In the pilot episode of “The A Word,” a six-episode drama from the BBC airing to American audiences July 13 on SundanceTV, 5-year-old Joe (Max Vento) is the only kid in his class who doesn't receive an invitation to a classmate’s birthday party. It’s a turning point for the family that forces them to confront the signs they’ve tried so long to ignore.
Joe is diagnosed with autism in this first episode of the series, which premiered Tuesday night at the Museum of Arts and Design in New York City. The show is based on the Israeli Keshet series “Yellow Peppers” and aired on BBC1 in March to much acclaim. The titular word refers mainly to autism, but it also tackles adolescence, aging, attraction, adultery, anguish, anger, affection, adventure, altruism, anxiety, acceptance, and plenty more “a” words that Joe and everyone in his multi-generational family experience.
BAFTA winner and Golden Globe nominee Peter Bowker, who wrote the English version of the series, outlined the show’s trajectory in a panel discussion moderated by New Yorker editor David Remnick following the premiere.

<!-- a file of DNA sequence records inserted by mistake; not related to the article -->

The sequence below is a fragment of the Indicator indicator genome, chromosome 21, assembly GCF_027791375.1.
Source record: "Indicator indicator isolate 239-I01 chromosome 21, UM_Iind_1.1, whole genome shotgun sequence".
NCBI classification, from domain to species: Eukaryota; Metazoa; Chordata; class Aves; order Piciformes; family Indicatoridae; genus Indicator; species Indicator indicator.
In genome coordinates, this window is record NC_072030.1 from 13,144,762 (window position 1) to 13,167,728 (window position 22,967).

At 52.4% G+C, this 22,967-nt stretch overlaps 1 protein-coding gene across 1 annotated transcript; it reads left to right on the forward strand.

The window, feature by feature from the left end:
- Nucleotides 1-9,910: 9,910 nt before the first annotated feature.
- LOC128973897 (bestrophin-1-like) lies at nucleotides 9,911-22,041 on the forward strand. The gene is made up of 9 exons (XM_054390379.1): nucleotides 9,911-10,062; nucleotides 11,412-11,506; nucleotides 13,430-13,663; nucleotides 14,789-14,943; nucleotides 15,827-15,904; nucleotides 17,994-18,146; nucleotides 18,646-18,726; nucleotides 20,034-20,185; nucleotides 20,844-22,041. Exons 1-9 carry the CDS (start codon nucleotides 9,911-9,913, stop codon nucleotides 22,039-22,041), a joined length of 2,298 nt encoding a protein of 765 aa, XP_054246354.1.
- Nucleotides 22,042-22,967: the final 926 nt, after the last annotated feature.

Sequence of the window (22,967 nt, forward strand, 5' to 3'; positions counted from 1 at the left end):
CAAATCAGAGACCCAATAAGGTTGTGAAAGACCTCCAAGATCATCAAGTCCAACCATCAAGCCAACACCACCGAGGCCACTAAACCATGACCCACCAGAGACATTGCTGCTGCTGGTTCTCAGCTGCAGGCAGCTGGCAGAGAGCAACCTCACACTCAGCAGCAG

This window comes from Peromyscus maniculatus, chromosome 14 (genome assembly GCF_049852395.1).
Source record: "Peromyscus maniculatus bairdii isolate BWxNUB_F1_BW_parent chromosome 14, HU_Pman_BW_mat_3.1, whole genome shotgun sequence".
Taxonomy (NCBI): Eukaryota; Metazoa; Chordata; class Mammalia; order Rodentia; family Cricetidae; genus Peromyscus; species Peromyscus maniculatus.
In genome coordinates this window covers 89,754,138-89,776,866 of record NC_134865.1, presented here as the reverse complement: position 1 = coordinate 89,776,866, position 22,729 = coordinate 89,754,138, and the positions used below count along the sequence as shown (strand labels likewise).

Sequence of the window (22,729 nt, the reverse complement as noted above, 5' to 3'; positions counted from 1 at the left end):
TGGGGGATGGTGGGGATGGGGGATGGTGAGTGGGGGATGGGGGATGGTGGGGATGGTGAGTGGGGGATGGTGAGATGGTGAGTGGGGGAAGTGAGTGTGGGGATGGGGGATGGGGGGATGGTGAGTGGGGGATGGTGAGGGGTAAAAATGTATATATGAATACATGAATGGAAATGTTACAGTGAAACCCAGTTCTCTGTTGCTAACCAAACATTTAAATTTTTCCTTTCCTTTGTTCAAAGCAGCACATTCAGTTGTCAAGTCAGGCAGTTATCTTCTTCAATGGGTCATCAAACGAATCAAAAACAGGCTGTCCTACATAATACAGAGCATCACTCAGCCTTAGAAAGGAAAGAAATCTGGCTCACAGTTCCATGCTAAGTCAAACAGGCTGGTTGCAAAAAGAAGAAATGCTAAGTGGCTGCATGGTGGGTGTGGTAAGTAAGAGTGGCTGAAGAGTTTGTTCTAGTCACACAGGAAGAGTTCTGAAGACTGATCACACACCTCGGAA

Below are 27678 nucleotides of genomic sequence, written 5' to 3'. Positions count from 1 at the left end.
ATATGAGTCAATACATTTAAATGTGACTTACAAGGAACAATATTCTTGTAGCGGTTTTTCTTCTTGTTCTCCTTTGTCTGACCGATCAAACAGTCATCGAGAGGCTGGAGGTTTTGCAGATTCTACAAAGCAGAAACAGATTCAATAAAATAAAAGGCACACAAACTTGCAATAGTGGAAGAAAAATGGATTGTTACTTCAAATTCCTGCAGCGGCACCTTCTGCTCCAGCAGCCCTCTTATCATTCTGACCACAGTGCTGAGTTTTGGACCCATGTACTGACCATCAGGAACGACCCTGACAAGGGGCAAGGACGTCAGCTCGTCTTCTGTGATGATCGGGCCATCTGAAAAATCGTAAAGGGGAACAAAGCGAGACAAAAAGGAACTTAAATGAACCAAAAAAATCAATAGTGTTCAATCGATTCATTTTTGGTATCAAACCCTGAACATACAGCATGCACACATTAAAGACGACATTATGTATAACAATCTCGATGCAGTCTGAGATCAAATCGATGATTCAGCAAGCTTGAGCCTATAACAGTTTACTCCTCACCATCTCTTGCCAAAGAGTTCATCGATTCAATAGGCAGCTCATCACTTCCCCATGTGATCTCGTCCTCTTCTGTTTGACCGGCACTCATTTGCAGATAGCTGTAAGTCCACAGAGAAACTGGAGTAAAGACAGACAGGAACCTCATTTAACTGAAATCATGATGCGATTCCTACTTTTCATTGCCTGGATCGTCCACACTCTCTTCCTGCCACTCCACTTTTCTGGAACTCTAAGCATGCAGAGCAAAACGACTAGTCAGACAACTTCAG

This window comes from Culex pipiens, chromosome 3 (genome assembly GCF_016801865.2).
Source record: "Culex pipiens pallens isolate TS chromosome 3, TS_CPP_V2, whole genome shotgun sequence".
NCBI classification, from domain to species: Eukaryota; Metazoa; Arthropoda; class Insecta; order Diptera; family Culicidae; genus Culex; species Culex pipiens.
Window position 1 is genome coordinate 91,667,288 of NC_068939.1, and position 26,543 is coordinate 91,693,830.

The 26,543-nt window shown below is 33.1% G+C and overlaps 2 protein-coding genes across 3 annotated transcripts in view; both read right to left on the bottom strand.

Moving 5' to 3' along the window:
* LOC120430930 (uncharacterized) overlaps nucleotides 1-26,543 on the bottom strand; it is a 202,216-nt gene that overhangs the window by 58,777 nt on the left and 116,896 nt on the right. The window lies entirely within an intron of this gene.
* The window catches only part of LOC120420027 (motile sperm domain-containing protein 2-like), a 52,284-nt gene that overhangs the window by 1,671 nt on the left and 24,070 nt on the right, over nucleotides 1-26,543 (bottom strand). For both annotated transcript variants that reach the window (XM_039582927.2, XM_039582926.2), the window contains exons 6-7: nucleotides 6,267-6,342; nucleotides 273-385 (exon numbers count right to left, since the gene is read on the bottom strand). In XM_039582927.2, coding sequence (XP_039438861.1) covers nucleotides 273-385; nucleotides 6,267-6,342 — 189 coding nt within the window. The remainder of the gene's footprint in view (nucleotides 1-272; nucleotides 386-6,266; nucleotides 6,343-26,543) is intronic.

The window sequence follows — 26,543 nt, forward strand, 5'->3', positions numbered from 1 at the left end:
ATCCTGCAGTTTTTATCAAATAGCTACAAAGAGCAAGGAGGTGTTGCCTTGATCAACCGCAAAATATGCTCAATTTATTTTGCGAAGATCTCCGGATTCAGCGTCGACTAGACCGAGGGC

“This first series is really about denial and about dealing with that first wave of shock with the diagnosis,” Bowker said. “What I would hope, as we go on into series two and series three, is that it moves into acceptance and ultimately, I would hope, celebration.”
New York Collaborates for Autism recognized the potential in ‘The A Word’ to educate audiences about autism spectrum disorder. In partnership with SundanceTV, the organization released a PSA, premiering exclusively on Parents.com, that reinforces the importance of supporting those in your community who live with autism. Interspersed with clips from the show, it urges viewers to “make a difference” and to “reach out” because “someone you know loves someone with autism.”
Another member of the premiere’s panel, Ilene Lainer, co-founder and president of New York Collaborates for Autism and the mother of a son with autism, said many of the scenes in the show hit home for her, a testament to the show’s realistic portrayal of the disorder. She also made clear, though, that autism exists not in one concrete form, but on a spectrum.
“The person with autism is not just autism. It’s one aspect of them,” Lainer said. “There are incredible qualities that every person has and it’s about understanding who they are in their unique way.”